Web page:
It’s #TravelTuesday and I, Dave Williams, am here again. Today, from back in the UK, I want to talk again about AI in creativity and what it might really mean. Let’s start right here: –
Recently, a piece of AI generated art won first place in a contest, and this bugs me. This takes the argument of purism versus Photoshop and completely changes gear on it. MidJourney is perhaps the biggest player in the game thus far and we’re seeing the art it’s producing all over social media. It’s a crazy concept when it comes to our future as photographers and creatives, and one we should be keeping a close eye on.
Part of my income stream is stock photography via Adobe Stock and Getty Images. Having clients select images from these stock libraries relies on me (and others) creating the images they want in the first place and finding the closest match to their vision. The ability to simply type in a description of what they want in a text field and have the AI generate a bunch of variations based on that description is potentially quite a threat to my income stream in stock photography. Why would a client search for and find my images if they can simply write down what they want and get an almost instant, likely cheaper match?
Getting access to MidJourney to create this AI art for ourselves is limited right now, with a wait-list and hordes of beta testers doing all the work, but we can get close with Neural Filters in Adobe Photoshop. Here’s a shot I took last week at Haífoss, Iceland: –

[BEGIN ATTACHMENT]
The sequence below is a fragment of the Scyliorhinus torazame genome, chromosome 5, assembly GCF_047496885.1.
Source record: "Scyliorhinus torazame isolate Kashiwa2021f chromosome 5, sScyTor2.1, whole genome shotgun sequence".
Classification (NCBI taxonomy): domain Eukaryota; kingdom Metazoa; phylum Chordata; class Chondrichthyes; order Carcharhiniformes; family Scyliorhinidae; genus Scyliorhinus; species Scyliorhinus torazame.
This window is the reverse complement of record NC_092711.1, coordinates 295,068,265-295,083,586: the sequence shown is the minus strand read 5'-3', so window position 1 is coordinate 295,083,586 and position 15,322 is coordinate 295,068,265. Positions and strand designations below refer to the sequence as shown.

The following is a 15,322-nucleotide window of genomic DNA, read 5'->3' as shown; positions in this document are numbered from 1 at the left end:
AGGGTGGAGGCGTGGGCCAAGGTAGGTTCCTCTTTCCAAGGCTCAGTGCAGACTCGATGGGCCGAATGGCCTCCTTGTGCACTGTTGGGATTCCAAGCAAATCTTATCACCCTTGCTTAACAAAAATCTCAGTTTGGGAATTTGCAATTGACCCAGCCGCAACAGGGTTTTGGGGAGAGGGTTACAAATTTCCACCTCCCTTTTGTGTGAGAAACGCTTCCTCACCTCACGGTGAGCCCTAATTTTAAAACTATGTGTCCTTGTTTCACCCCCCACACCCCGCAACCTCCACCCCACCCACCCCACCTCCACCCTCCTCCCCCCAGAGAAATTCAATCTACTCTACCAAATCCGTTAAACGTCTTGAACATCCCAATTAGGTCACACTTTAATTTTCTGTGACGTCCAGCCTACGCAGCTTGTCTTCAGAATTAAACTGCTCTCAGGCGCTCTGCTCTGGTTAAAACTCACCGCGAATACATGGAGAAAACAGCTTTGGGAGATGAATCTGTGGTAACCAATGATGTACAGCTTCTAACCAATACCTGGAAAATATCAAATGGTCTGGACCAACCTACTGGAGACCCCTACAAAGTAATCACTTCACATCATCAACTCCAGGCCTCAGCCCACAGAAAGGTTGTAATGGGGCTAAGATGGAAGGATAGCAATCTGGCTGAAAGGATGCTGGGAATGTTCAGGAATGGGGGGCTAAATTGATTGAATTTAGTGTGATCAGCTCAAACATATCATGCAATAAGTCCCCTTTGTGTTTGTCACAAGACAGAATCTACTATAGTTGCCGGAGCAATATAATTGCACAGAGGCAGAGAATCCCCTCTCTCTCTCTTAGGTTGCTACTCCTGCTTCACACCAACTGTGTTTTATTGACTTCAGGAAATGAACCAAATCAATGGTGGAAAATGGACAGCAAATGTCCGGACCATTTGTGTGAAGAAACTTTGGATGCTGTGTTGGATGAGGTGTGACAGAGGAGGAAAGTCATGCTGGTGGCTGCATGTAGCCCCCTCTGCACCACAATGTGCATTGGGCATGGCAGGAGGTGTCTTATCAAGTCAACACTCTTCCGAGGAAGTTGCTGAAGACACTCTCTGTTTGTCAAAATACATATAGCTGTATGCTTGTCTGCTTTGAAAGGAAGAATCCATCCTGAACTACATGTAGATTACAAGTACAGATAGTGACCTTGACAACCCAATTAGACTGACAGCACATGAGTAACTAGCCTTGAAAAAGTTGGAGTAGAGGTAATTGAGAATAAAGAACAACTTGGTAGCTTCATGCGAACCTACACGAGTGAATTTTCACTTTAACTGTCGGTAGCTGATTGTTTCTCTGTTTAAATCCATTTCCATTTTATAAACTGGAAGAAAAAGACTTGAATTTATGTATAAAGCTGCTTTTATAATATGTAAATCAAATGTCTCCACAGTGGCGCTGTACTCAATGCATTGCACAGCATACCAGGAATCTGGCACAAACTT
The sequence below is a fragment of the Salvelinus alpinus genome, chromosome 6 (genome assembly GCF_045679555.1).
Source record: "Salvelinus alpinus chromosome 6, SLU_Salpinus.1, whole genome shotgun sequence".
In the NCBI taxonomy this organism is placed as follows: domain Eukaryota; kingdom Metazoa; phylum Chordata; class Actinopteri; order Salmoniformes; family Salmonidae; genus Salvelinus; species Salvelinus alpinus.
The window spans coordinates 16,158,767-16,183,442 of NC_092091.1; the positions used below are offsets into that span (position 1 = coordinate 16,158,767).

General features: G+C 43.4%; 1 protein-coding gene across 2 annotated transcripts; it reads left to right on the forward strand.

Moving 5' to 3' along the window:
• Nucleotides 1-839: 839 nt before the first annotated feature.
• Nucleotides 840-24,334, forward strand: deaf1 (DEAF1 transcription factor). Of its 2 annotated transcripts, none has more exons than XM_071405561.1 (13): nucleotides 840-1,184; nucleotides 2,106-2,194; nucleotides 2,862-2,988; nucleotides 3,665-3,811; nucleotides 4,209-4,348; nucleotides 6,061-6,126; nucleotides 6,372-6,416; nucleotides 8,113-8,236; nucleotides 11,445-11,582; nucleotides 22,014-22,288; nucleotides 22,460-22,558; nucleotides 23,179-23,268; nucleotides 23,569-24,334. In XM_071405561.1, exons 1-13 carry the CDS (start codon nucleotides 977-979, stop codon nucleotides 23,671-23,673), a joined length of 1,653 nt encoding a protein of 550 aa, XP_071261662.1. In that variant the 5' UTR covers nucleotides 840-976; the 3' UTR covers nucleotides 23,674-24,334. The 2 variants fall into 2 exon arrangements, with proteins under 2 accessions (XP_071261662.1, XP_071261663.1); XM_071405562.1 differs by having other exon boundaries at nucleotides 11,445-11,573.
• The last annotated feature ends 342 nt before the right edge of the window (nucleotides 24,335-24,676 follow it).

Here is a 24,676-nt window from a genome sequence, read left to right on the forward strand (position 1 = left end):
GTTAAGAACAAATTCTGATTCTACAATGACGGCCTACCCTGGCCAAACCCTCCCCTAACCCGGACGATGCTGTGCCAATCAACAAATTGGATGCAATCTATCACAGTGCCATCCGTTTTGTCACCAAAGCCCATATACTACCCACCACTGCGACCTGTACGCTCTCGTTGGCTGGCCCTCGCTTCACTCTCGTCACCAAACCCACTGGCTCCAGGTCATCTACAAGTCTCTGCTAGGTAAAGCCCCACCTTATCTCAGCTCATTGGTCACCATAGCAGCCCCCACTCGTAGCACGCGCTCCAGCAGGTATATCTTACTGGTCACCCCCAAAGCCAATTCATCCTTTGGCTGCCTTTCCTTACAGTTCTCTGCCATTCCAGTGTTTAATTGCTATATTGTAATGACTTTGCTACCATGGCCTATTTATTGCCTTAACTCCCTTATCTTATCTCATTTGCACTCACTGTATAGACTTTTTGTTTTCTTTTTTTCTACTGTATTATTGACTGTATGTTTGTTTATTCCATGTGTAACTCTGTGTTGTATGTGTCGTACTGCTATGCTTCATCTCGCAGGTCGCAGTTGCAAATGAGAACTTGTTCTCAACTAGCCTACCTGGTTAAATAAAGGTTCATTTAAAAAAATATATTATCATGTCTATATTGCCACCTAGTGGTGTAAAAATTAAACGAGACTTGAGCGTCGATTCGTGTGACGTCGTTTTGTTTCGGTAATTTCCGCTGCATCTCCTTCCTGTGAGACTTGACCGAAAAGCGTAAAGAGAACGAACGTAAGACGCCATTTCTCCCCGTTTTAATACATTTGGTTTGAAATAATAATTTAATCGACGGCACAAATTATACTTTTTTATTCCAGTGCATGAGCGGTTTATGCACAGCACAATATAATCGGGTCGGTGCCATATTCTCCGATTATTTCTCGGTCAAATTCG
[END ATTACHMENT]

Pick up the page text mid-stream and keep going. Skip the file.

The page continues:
This is the original shot and I ran it through the Neural Filters in Adobe Photoshop to change the look. I used the Landscape Mixer option to turn last week’s summer scene into winter, and here’s what I got: –
The filter has added a hint of the presence of trees to the mix, but aside from that addition the rest of the scene is pretty accurate to what this place would look like when covered in the snow of winter. This is the result of ML, Machine Learning, and the AI, in this case driven by Adobe Sensei, is taking the input of thousands upon thousands of winter images to determine what this photo should look like in winter. Using Neural Filters to explore the AI that is currently available to us is a great way to find out the level of precision and accuracy it currently offers and I suggest you do that because, team, this is the future, and it’s not far away.
PS, here’s the scene without the snow, as generated with Neural Filters